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Va. barrels into special session after budget impasse

The Virginia Statehouse in Richmond, Virginia, is seen in this Monday, Nov. 20, 2017 file photo. (AP Photo/Steve Helber)

RICHMOND — After 59 days of the 60-day session left Virginia with a multi-million dollar standoff over Medicaid expansion, the General Assembly voted unanimously Friday to request a special session to deal with the two-year state budget.

A special session could provide a budget deal over the coming weeks, with action restricted only to budget-related bills and ceremonial resolutions, House and Senate leaders said

“I think it is imperative that we move forward to make progress on finding a resolution to this budget impasse which, in round numbers, is about $843 million apart,” Senate Majority Leader Tommy Norment said.

The gap in funding — and the raises and other priorities funded in the House plan but not the Senate version — is due to House Republican support for Medicaid expansion after years of opposition. Senate Republican leaders oppose the plan, which also includes a work requirement for some recipients.

The special session would start from a new budget bill that would go through normal committee hearings. That bill would likely be very similar to the budget submitted to the current session by Gov. Terry McAuliffe before he left office, since new Gov. Ralph Northam endorsed that budget.

The special session could still lead to the same House and Senate conferees having to sit down and work out a deal, but would first provide another opportunity for floor votes on budget amendments in each body.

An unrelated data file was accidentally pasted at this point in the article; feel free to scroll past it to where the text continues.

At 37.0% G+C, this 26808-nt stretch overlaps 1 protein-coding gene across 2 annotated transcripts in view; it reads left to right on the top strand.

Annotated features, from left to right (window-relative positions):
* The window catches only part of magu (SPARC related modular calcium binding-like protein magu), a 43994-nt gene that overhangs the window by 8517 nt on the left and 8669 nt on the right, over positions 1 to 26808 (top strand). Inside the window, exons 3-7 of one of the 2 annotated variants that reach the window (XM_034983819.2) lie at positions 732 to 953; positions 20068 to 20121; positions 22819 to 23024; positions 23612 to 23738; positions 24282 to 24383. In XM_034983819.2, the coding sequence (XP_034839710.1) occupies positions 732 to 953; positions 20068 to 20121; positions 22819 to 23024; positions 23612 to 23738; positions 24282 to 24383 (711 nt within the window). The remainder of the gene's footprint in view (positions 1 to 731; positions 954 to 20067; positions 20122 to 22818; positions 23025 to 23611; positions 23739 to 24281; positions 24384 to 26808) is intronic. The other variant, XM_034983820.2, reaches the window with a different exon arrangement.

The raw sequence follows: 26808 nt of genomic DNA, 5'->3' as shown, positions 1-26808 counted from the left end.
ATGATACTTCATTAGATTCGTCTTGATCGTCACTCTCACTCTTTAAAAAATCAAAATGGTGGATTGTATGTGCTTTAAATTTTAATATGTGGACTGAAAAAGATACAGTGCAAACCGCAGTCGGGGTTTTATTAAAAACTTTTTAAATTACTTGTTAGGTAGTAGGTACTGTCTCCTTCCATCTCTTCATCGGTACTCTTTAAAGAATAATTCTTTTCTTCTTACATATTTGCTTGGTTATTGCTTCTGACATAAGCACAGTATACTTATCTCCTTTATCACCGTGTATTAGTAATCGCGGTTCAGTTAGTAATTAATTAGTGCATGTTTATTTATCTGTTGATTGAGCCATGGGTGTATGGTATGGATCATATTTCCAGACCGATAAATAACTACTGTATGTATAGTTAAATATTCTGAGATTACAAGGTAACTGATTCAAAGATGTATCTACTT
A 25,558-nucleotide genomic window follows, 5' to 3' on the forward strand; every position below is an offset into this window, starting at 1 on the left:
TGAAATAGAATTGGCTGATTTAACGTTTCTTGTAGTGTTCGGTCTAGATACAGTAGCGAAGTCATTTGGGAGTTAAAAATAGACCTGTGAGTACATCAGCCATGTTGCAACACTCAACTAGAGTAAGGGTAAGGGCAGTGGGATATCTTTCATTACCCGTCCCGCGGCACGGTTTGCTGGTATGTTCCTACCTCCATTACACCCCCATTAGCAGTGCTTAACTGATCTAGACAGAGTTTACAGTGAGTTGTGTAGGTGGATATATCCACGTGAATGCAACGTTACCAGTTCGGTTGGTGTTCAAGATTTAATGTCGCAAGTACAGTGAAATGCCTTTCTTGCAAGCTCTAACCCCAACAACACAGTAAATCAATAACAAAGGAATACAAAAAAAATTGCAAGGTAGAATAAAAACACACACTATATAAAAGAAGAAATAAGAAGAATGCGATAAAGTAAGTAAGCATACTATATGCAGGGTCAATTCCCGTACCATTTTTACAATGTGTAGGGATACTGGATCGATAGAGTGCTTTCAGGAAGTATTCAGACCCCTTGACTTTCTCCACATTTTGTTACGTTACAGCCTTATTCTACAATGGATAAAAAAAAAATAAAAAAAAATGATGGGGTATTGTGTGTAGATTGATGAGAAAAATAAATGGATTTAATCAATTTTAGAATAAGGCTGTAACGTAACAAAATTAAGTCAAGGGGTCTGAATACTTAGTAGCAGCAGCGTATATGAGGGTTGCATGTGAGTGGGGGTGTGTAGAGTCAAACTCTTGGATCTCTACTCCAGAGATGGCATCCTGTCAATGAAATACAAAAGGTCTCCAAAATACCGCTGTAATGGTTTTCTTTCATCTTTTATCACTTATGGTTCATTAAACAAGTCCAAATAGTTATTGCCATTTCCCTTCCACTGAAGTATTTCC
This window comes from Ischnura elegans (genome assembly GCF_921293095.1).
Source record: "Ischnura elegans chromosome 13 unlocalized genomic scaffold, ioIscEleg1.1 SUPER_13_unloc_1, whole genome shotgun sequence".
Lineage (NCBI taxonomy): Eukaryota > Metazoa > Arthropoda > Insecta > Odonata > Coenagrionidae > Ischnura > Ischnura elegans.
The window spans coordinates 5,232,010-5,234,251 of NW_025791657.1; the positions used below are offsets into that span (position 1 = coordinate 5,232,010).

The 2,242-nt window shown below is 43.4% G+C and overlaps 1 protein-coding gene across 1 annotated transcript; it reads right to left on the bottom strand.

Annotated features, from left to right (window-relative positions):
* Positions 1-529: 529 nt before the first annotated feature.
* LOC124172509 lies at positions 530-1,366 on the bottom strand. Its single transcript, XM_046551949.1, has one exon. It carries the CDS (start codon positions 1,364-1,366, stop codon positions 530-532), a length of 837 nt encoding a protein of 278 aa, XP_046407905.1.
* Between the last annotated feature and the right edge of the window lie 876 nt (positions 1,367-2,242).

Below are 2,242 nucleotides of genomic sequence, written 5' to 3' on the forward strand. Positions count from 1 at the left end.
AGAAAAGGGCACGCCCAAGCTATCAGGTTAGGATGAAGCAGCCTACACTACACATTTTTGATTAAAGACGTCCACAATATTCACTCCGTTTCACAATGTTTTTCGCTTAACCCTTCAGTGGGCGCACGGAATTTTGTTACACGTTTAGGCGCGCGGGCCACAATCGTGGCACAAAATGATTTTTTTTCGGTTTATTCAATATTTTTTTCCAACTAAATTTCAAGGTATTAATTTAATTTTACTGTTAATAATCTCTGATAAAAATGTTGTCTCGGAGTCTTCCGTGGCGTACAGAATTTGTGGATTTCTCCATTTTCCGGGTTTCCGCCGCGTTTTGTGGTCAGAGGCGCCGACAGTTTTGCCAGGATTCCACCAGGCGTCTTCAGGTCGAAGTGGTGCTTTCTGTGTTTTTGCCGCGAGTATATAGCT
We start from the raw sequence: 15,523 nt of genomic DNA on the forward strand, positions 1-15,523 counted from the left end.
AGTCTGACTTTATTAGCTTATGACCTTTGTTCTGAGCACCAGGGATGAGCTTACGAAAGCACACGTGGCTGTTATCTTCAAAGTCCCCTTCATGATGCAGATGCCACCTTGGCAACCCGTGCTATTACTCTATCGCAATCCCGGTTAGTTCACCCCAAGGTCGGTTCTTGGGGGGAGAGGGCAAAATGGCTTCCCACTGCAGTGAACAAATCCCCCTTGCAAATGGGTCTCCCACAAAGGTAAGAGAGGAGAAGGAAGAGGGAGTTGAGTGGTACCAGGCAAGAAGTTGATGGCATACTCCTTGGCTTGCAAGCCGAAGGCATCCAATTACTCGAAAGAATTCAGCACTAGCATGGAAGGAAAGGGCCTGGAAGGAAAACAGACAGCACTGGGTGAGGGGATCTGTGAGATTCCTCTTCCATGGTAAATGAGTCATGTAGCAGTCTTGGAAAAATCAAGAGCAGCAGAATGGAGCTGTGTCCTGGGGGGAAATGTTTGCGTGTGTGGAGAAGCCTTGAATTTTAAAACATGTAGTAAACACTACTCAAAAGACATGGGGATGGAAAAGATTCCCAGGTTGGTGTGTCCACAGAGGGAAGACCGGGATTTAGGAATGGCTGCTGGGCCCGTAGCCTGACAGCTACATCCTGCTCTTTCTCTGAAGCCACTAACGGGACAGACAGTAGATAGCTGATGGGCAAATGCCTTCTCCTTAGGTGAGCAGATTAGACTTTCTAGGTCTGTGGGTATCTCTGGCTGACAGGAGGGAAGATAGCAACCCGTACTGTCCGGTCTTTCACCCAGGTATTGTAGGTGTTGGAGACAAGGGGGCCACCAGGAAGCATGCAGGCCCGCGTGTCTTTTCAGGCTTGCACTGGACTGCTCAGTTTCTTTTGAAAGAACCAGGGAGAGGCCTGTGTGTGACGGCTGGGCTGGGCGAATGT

Democrats would need to flip two Republican votes in the Senate to pass Medicaid expansion.

In a statement, House Speaker Kirk Cox said going home for a few days after Saturday’s adjournment could let tensions cool and help fuel a deal later.

While the regular General Assembly session ends Saturday, the threat of the state’s first government shutdown does not come into play until the end of the budget year on June 30.

“We are all committed to completing work on a state budget long before July 1, but after a lengthy and tiring session, the best step is for everyone to return home as we assess our next steps,” Cox said.

While an exact schedule is unclear, House Majority Leader Todd Gilbert said Friday afternoon he expected it to be in the realm of weeks rather than months.

“This is unfortunately where we are, and we have to move forward with the resolution so we can try to get a ballot out eventually,” House Minority Leader David Toscano said.

The General Assembly is already scheduled to reconvene April 18 for what is usually a one-day session to handle amendments offered by the governor and any bills he may have vetoed.

Dominion Bill

Gov. Ralph Northam Friday signed a highly controversial Dominion power rate bill into law.

Since the bill was passed last week and the General Assembly was still in session, Friday was the deadline for Northam to act.

The bill sets out a refund for rate-payers, but continues to restrict State Corporation Commission rate reviews for several years and also allows Dominion to invest excess profits in the grid rather than returning them to rate-payers.

Supporters of the bill believe it could help with planned power system upgrades. Opponents argued it was a handout to the power monopoly.


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